Monday, January 28, 2013

Talkin' Heads #30

TITLE: Missing Cat
GENRE: YA fiction

“I, for one, need coffee,” David said. “Before I fall over, I must have a good cup of coffee. No gas station coffee or fast food coffee... a good local coffee shop.”

“Tall order, there, fella,” I said. “But I think our most excellent driver deserves a little coffee. So fire up your phones. The first one to find a local coffee shop doesn’t have to pitch in to pay for it.”

“David, we’re going to a latte trouble for you,” I quipped.

“There are grounds for that,” he retorted. “I am robust and flavorful.”

“I might say you’re automatic drip,” Paige came back.

“Oooh,” Em said.

“Good to the last drop,” Hadley added.

“Now you’re perking me up,” David said. “Can I have a little sugar with that?”

“I can’t keep up with you guys,” Max said. “You just espresso yourselves so well.”

“We can’t seem to filter out the bad jokes,” I admitted.

“Yep, this round’s definitely gone to pot,” Paige muttered.

“Got one!” Em said. “Coffee, Coffee 2.8 miles away.”


  1. Silly, but funny/quirky and you get a sense of the variety of characters. You don't get a feeling of the setting from the snippet, but as part of a larger novel, the fast-paced back and forth conversation would move a scene along well.

  2. The puns are cute, I think this could work well for some fun back and forth between the characters. For the first few lines, the word coffee is used about five times. I'm wondering if this is intentional, but even so, it feels distracting. Condensing this gives the same effect, IMO:

    “I, for one, need coffee,” David said. “No gas station or fast food coffee... but a good local shop.”

  3. Uhm... yes, the puns are cute. However, there are too many tags: quipped, retorted, came back, added, admitted, and muttered. A simple said works best, but it's better to use beats. I realize you have several characters talking all at the same time and you're trying to differentiate each one, but varying your tags isn't helping.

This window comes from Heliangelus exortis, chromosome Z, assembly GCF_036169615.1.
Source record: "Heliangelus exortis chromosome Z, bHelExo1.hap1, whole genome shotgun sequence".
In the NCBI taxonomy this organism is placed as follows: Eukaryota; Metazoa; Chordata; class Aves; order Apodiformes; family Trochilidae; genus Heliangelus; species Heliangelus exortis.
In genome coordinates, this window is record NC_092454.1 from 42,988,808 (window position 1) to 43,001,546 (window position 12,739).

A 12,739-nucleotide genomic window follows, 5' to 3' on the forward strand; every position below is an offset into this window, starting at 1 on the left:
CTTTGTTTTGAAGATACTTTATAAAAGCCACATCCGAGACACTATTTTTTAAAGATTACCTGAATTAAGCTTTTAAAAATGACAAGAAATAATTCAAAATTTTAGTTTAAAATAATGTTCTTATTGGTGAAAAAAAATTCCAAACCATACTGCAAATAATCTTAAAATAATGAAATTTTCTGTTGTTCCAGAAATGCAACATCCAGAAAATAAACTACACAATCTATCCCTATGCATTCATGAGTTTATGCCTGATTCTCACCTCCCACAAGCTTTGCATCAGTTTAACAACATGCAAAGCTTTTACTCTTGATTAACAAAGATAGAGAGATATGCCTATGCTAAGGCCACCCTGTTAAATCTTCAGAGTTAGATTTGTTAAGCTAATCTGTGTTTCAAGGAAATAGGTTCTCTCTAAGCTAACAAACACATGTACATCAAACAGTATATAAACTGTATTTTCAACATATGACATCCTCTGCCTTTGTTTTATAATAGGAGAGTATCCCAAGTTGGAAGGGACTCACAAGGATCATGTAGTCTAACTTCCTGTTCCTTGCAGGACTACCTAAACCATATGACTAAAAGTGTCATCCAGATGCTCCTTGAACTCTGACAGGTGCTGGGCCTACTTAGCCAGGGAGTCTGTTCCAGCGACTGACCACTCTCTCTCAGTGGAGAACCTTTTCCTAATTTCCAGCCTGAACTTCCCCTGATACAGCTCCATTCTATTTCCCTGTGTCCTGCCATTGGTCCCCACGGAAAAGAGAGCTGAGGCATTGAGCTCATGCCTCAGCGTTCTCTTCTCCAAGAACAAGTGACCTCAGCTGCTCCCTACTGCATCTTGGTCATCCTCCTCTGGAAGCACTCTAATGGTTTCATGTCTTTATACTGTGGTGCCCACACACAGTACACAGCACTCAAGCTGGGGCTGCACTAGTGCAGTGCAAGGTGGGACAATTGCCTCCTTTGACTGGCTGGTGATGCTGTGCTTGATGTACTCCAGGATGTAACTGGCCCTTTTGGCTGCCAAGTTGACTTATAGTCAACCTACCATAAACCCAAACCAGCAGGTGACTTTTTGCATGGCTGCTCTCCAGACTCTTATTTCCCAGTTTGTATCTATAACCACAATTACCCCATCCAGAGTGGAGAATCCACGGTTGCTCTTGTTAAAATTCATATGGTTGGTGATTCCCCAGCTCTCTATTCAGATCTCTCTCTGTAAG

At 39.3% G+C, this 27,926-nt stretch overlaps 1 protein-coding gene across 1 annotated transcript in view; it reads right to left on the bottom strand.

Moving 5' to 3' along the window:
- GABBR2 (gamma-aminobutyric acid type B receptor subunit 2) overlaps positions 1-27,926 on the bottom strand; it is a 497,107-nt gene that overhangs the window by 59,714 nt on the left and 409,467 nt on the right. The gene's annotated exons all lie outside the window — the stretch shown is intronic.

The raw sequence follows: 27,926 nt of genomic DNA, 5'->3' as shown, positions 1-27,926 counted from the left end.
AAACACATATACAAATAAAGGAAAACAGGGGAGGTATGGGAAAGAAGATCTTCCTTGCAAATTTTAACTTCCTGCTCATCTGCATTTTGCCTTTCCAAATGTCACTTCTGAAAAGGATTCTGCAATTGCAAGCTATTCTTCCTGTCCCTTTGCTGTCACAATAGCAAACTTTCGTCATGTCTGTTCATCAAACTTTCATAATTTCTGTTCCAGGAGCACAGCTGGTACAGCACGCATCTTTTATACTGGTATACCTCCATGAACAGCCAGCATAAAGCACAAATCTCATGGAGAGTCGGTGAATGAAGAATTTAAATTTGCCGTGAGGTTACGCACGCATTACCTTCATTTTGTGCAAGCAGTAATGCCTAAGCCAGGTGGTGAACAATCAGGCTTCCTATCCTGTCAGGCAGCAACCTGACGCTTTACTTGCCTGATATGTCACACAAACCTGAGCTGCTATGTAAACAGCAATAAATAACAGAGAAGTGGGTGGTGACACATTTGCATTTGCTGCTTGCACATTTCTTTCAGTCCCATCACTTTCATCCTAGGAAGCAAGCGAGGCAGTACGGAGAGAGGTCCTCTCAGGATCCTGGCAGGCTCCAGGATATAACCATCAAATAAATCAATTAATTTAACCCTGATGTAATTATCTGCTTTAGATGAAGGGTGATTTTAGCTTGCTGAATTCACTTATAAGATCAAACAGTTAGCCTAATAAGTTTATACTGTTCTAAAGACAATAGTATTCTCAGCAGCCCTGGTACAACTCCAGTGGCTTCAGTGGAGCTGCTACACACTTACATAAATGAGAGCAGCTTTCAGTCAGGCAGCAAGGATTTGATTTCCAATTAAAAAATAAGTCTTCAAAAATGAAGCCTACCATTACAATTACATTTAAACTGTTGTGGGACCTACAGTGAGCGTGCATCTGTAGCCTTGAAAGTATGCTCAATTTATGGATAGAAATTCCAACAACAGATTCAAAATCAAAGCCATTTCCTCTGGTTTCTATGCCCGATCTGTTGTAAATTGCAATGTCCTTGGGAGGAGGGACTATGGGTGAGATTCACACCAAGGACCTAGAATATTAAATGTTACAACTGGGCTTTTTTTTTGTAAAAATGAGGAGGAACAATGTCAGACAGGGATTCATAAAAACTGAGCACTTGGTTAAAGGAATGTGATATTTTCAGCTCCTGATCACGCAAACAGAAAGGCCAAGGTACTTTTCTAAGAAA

Instead, I would suggest showing each character through action rather than use a tag. End the line of speech with a period, close the quotes, and then say something like: David winked at Paige. Or: Max crossed his arms and grinned at David. That will let readers know how said what without a tag calling attention to itself.

    It's often said by some writing teachers that no more than two characters at a time should have a conversation because the confusion of who speaks, and who's POV it is, can be jarring to the reader. Personally, I think you can have 3 or 4 characters in a scene if it's done well. Even so, limiting the number of characters to two is the best option, and the others can certainly still be in the scene, but take their turn talking so the reader only has to follow the conversation of 2 at a time. Really, it's all in how you handle it. Good luck!

  4. I really liked the puns too. And the very contemporary use of the smartphones to find the nearest coffee shop. I would second Karen's advice on how to make this multiple person conversation work.
    But back to the puns: If these are teenagers talking, I wonder if you could embed the puns in the dialogue with more youthful language. Since some of the puns use old references (good to the last drop), I wonder if kids reading this would relate. I dunno, these characters all sound a bit old to me, not like kids. Maybe more like, "Nah. You're so totally automatic drip," or "Dude, you are good to the last drop,"

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  6. I loved this! I thought it sounded like a conversation my teenage brother and his friends would have.

    I can understand the point made about the tags, but I personally thought you varied them just enough.

    I think you juggle the multiple characters really well and I don't have any problem with this many talking at once because you do make it clear who is saying what.

    A couple of non-verbal actions like Karen suggested might be good, but I think too much action would cause the snappy movement of this to drag.

    The one thing that I would fix is the second and third paragraph being spoken by the same person. It reads a little oddly to me. Maybe have one of the others start the pun fest? Or, if you want the MC to begin it you might want to add another line between the serious line of asking them to research coffee shops and the first pun.

    Overall I really enjoyed this exchange!

  7. I am clearly in the minority, but I did not like how long the punning went on. It stopped the forward movement of the story.

    Two or three quips would be funny, give a feeling for the group dynamic, and keep the story moving.

  8. I thought it was a cute exchange. I'm having trouble with these, because we don't know the context at all.

    I do agree with the commenter above, there are too many "quipped," "admitted," "muttered."